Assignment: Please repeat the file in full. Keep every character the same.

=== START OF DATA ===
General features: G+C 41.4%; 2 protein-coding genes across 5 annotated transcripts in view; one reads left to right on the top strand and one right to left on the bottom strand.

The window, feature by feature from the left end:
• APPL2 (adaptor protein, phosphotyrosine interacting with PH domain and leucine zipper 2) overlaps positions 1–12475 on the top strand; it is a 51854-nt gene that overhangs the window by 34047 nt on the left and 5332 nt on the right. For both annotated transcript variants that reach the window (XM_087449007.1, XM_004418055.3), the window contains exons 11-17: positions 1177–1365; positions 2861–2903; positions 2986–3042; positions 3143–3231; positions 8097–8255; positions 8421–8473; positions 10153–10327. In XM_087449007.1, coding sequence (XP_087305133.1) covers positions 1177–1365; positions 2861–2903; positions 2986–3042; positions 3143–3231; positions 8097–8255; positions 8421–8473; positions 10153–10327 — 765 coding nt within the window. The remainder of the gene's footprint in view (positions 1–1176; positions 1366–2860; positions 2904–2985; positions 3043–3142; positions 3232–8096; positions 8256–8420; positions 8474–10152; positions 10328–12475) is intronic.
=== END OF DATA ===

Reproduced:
General features: G+C 41.4%; 2 protein-coding genes across 5 annotated transcripts in view; one reads left to right on the top strand and one right to left on the bottom strand.

The window, feature by feature from the left end:
• APPL2 (adaptor protein, phosphotyrosine interacting with PH domain and leucine zipper 2) overlaps positions 1–12475 on the top strand; it is a 51854-nt gene that overhangs the window by 34047 nt on the left and 5332 nt on the right. For both annotated transcript variants that reach the window (XM_087449007.1, XM_004418055.3), the window contains exons 11-17: positions 1177–1365; positions 2861–2903; positions 2986–3042; positions 3143–3231; positions 8097–8255; positions 8421–8473; positions 10153–10327. In XM_087449007.1, coding sequence (XP_087305133.1) covers positions 1177–1365; positions 2861–2903; positions 2986–3042; positions 3143–3231; positions 8097–8255; positions 8421–8473; positions 10153–10327 — 765 coding nt within the window. The remainder of the gene's footprint in view (positions 1–1176; positions 1366–2860; positions 2904–2985; positions 3043–3142; positions 3232–8096; positions 8256–8420; positions 8474–10152; positions 10328–12475) is intronic.